From an article in usatoday.com: a prediction that academic libraries will soon have less to do with curating physical materials, and more and more to do with digital resources; that e-books and e-journals are poised to turn librarians into e-sherpas; and that instead of being ensconced at the traditional Reference Desk, librarians will be embedded in academic departments. And that these embedded librarians will be (in fact at Johns Hopkins University Medical library, they already are) called informationists.
I love Interlibrary Loan. It’s such a fine way to read books that my own Library doesn’t have, including obscure, scarce, or expensive titles and ones that for other reasons I’m just not in a position to buy. Today I’m returning an Inter-Library Loan that I enjoyed very much – The Lord of the Hallows by Denise Roper (Denver: Outskirts Press 2009.) It’s a compact and insightful summation of the Christian symbolism in J. K. Rowling’s Harry Potter books. That the series is loaded with Christian symbolism was blazingly obvious by the climax of the seventh book . Roper places the Harry Potter books in the tradition of Christian fantastic novels that includes Lord of the Rings and Chronicles of Narnia. Recommended!
As mentioned in yesterday’s post, I ran across a new edition of a classic cookbook written for British housewives in 19th-century India. Remarkable book. It covers cooking, housekeeping, gardening, animal husbandry, and relations with native servants. It throws light (some of it glaring in retrospect) on the relationship between colonial England and colonized India. There is solid practical advice, such as the recommendation to English wives to spend the hottest months in the hills rather than stick it out on the plains and end up so debilitated that it then becomes necessary to spend several years recuperating in England. There’s a chapter on the special challenges of running a missionary household or living in a camp. And there are recipes for making English food in India, and descriptions of Indian foods and ingredients. The book is:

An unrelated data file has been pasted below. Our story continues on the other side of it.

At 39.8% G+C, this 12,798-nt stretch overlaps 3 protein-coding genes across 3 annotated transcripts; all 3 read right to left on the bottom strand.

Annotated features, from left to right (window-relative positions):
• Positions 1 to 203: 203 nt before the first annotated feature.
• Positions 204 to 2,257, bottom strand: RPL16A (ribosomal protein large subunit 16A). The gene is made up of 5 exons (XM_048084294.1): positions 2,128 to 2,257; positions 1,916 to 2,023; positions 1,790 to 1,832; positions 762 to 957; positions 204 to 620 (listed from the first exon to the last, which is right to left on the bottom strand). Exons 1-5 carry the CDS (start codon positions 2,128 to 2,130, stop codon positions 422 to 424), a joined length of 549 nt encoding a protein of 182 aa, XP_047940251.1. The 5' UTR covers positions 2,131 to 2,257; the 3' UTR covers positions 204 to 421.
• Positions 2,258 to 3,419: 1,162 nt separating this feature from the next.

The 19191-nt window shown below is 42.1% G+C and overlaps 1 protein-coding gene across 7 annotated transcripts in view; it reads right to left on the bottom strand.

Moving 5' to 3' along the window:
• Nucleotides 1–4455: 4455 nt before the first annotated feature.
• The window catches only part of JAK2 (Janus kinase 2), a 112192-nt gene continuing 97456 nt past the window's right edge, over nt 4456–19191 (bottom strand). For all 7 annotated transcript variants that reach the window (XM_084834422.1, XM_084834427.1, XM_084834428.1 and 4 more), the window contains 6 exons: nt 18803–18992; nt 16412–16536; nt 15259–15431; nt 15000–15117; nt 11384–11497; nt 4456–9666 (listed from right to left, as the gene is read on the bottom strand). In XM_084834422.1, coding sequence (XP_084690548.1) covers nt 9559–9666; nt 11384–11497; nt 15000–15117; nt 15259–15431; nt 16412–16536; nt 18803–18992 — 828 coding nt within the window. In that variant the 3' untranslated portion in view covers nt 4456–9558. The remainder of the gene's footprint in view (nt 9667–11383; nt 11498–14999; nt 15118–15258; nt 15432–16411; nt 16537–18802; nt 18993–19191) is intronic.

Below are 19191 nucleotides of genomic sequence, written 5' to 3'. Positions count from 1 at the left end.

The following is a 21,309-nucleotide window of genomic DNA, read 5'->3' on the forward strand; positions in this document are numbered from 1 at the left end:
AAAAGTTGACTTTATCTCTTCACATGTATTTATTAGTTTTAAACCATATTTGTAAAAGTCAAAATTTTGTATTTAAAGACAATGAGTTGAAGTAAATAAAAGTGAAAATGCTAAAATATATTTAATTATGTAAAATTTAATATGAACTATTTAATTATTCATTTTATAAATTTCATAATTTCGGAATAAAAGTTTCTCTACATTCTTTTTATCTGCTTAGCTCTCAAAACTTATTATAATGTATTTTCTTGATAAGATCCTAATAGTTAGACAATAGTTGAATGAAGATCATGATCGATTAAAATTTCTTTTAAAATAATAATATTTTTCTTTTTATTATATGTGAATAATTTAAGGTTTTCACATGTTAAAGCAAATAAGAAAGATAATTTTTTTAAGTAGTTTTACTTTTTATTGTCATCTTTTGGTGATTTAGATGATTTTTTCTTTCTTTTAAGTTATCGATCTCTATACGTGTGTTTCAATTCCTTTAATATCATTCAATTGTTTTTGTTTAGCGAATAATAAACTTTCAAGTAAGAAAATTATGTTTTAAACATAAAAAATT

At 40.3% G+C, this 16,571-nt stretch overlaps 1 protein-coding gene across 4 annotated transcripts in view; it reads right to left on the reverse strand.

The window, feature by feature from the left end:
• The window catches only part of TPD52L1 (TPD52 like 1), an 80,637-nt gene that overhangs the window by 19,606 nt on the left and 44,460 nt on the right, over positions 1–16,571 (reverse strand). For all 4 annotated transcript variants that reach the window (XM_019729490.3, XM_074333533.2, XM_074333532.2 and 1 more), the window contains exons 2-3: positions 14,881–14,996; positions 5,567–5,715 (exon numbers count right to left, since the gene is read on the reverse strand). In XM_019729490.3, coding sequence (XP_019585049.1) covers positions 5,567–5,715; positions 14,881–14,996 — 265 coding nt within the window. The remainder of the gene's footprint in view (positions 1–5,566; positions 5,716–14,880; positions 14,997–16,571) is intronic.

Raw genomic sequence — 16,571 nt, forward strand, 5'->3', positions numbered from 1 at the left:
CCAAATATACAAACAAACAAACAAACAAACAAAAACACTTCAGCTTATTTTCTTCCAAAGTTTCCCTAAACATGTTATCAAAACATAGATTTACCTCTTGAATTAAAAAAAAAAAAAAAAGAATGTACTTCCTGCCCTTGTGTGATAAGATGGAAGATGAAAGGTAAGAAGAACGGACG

The Complete Indian Housekeeper and Cook by Flora Annie Steel & Grace Gardiner, ed. Ralph Crane and Anna Johnston, Oxford University Press 2010.
Philip Pullman – author of the fabulously written, famously antireligious Dark Materials fantasy trilogy – is at it again. According to an NPR interview, his latest novel was inspired by the Archbishop of Canterbury asking him where Jesus fit into the Dark Materials world. The Good Man Jesus and the Scoundrel Christ posits Jesus of Nazareth having a psychologically disturbed twin brother named Christ. The storyline plays on the inconsistencies of the Gospel accounts of the life of Jesus.
It sounds a bit silly to me. Progressive Christian theology distinguishes between Jesus and Christ with the phrase “Jesus the Christ.” Jesus was a human being, the Christ is the salvific, revelatory presence of God unveiled by a human life. Progressive Christians tend to be comfortable with the idea of more than one Christ in history, in the world, and most certainly in art and fiction. Woman Christ? Oh yes, see the feminist sculpture Christa by Edwina Sandya, or read Elizabeth Moon’s fantasy novel Deed of Paksenarrion. Wizard Christ?! Harry Potter. Google “Christ Figure” in Wikipedia and check the notes under Literature for a fascinating remark: that generally in literature (many examples listed), Christ figures stop at being martyred and don’t get as far as resurrection. Paksenarrion and Harry do get resurrected. So does the extraterrestrial Christ, E.T. in the movie. Offhand I’d say that convincingly resurrecting a Christ figure is, in terms of storycraft, quite a challenge.